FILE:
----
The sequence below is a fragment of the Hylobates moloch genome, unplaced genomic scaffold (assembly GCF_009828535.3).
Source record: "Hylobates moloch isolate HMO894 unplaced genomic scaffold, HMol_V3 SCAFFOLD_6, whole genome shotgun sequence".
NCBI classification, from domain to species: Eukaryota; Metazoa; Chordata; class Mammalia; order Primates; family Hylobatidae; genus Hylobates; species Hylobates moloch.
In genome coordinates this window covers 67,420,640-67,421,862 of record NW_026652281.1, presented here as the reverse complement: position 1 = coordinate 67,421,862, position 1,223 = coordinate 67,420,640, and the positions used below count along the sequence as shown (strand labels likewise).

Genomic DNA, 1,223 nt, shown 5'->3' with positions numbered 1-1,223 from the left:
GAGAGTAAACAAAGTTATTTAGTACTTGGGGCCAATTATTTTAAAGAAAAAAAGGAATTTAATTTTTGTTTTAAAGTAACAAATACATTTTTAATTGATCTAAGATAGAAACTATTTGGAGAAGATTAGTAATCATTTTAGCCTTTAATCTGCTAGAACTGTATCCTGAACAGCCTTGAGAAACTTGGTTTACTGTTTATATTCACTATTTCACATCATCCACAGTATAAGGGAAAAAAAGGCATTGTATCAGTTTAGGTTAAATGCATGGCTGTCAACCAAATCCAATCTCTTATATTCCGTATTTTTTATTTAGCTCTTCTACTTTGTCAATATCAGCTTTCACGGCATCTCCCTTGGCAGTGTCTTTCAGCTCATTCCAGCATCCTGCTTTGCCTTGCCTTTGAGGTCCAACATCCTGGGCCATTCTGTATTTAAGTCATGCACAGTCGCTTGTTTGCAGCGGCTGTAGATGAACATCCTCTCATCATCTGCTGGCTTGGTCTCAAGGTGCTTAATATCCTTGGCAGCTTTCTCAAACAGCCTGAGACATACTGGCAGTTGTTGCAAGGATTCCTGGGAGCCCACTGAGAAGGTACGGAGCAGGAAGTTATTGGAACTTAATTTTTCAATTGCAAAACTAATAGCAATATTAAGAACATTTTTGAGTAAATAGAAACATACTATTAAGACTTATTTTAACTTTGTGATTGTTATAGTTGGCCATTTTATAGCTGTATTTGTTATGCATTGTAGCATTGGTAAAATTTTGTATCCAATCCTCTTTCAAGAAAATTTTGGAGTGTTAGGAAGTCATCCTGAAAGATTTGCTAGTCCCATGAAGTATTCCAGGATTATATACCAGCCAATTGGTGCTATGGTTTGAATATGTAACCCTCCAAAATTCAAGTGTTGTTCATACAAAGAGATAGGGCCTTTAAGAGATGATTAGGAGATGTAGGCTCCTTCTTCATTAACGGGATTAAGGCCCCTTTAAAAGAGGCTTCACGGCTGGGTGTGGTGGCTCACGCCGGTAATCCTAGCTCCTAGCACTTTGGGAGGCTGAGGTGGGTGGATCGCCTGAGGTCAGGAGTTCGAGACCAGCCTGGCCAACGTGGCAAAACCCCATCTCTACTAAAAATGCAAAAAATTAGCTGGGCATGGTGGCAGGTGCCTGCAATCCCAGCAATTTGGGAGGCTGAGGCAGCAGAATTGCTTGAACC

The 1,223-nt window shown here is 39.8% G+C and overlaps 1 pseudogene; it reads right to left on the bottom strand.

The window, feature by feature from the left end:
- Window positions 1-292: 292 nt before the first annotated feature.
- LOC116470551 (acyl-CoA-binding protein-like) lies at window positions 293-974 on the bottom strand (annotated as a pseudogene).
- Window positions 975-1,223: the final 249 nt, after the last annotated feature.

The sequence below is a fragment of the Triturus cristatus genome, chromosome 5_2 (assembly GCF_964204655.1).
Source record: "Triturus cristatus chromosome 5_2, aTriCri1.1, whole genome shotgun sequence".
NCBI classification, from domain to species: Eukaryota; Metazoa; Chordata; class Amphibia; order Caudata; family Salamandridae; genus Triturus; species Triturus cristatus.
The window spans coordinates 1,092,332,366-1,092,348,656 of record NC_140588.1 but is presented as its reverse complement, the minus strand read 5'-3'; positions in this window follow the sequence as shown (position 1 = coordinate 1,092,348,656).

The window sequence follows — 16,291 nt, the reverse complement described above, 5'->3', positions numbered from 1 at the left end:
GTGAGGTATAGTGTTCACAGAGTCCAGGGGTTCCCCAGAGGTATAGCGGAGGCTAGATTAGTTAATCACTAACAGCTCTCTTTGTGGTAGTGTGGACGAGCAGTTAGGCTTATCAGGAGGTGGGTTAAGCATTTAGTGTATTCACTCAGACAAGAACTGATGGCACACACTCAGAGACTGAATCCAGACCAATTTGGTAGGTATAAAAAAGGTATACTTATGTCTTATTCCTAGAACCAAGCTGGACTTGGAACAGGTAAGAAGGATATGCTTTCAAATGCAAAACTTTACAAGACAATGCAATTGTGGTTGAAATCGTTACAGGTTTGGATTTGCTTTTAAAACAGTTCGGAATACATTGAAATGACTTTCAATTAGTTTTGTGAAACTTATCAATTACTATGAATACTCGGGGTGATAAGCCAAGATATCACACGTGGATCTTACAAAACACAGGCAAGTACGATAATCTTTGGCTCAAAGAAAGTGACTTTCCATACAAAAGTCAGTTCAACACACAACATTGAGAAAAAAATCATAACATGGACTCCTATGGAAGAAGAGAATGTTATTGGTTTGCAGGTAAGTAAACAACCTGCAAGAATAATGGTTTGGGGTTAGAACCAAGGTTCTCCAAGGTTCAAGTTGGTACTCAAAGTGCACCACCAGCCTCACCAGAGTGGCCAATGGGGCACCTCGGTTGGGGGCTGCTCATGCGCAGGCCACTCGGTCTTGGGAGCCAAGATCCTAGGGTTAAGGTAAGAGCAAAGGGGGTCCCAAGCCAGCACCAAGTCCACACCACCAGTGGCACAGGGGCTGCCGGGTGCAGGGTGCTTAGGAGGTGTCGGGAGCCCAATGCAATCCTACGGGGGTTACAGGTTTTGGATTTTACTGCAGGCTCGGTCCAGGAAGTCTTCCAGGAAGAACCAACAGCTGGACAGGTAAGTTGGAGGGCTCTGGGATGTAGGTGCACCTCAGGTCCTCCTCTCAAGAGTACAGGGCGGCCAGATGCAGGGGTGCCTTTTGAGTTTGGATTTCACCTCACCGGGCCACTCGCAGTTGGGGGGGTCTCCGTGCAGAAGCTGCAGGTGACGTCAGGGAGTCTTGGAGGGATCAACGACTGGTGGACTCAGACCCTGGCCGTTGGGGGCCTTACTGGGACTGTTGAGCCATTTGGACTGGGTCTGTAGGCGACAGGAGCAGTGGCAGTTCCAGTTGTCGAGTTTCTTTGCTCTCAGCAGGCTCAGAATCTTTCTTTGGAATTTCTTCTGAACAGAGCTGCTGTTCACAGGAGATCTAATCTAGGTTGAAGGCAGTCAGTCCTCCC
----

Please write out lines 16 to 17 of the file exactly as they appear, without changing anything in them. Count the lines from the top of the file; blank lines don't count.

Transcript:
The window sequence follows — 16,291 nt, the reverse complement described above, 5'->3', positions numbered from 1 at the left end:
GTGAGGTATAGTGTTCACAGAGTCCAGGGGTTCCCCAGAGGTATAGCGGAGGCTAGATTAGTTAATCACTAACAGCTCTCTTTGTGGTAGTGTGGACGAGCAGTTAGGCTTATCAGGAGGTGGGTTAAGCATTTAGTGTATTCACTCAGACAAGAACTGATGGCACACACTCAGAGACTGAATCCAGACCAATTTGGTAGGTATAAAAAAGGTATACTTATGTCTTATTCCTAGAACCAAGCTGGACTTGGAACAGGTAAGAAGGATATGCTTTCAAATGCAAAACTTTACAAGACAATGCAATTGTGGTTGAAATCGTTACAGGTTTGGATTTGCTTTTAAAACAGTTCGGAATACATTGAAATGACTTTCAATTAGTTTTGTGAAACTTATCAATTACTATGAATACTCGGGGTGATAAGCCAAGATATCACACGTGGATCTTACAAAACACAGGCAAGTACGATAATCTTTGGCTCAAAGAAAGTGACTTTCCATACAAAAGTCAGTTCAACACACAACATTGAGAAAAAAATCATAACATGGACTCCTATGGAAGAAGAGAATGTTATTGGTTTGCAGGTAAGTAAACAACCTGCAAGAATAATGGTTTGGGGTTAGAACCAAGGTTCTCCAAGGTTCAAGTTGGTACTCAAAGTGCACCACCAGCCTCACCAGAGTGGCCAATGGGGCACCTCGGTTGGGGGCTGCTCATGCGCAGGCCACTCGGTCTTGGGAGCCAAGATCCTAGGGTTAAGGTAAGAGCAAAGGGGGTCCCAAGCCAGCACCAAGTCCACACCACCAGTGGCACAGGGGCTGCCGGGTGCAGGGTGCTTAGGAGGTGTCGGGAGCCCAATGCAATCCTACGGGGGTTACAGGTTTTGGATTTTACTGCAGGCTCGGTCCAGGAAGTCTTCCAGGAAGAACCAACAGCTGGACAGGTAAGTTGGAGGGCTCTGGGATGTAGGTGCACCTCAGGTCCTCCTCTCAAGAGTACAGGGCGGCCAGATGCAGGGGTGCCTTTTGAGTTTGGATTTCACCTCACCGGGCCACTCGCAGTTGGGGGGGTCTCCGTGCAGAAGCTGCAGGTGACGTCAGGGAGTCTTGGAGGGATCAACGACTGGTGGACTCAGACCCTGGCCGTTGGGGGCCTTACTGGGACTGTTGAGCCATTTGGACTGGGTCTGTAGGCGACAGGAGCAGTGGCAGTTCCAGTTGTCGAGTTTCTTTGCTCTCAGCAGGCTCAGAATCTTTCTTTGGAATTTCTTCTGAACAGAGCTGCTGTTCACAGGAGATCTAATCTAGGTTGAAGGCAGTCAGTCCTCCC